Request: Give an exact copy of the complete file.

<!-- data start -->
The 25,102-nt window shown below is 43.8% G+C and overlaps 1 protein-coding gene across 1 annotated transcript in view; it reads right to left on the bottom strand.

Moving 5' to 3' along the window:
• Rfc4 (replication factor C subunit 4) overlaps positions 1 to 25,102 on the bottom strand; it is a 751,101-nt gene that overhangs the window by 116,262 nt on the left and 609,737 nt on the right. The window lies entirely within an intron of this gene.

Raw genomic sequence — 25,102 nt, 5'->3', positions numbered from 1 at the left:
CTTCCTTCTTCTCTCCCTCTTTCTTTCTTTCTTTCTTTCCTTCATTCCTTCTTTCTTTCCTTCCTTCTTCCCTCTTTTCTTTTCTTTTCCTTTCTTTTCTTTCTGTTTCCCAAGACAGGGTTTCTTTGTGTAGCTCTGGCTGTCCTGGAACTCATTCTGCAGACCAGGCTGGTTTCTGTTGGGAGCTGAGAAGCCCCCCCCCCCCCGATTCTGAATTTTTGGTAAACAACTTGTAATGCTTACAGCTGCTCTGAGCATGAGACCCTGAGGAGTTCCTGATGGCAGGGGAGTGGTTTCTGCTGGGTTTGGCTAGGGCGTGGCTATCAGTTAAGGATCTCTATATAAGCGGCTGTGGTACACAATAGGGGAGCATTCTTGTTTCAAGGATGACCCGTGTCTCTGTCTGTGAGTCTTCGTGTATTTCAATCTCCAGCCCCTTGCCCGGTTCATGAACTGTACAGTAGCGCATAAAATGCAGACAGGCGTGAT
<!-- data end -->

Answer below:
The 25,102-nt window shown below is 43.8% G+C and overlaps 1 protein-coding gene across 1 annotated transcript in view; it reads right to left on the bottom strand.

Moving 5' to 3' along the window:
• Rfc4 (replication factor C subunit 4) overlaps positions 1 to 25,102 on the bottom strand; it is a 751,101-nt gene that overhangs the window by 116,262 nt on the left and 609,737 nt on the right. The window lies entirely within an intron of this gene.

Raw genomic sequence — 25,102 nt, 5'->3', positions numbered from 1 at the left:
CTTCCTTCTTCTCTCCCTCTTTCTTTCTTTCTTTCTTTCCTTCATTCCTTCTTTCTTTCCTTCCTTCTTCCCTCTTTTCTTTTCTTTTCCTTTCTTTTCTTTCTGTTTCCCAAGACAGGGTTTCTTTGTGTAGCTCTGGCTGTCCTGGAACTCATTCTGCAGACCAGGCTGGTTTCTGTTGGGAGCTGAGAAGCCCCCCCCCCCCCGATTCTGAATTTTTGGTAAACAACTTGTAATGCTTACAGCTGCTCTGAGCATGAGACCCTGAGGAGTTCCTGATGGCAGGGGAGTGGTTTCTGCTGGGTTTGGCTAGGGCGTGGCTATCAGTTAAGGATCTCTATATAAGCGGCTGTGGTACACAATAGGGGAGCATTCTTGTTTCAAGGATGACCCGTGTCTCTGTCTGTGAGTCTTCGTGTATTTCAATCTCCAGCCCCTTGCCCGGTTCATGAACTGTACAGTAGCGCATAAAATGCAGACAGGCGTGAT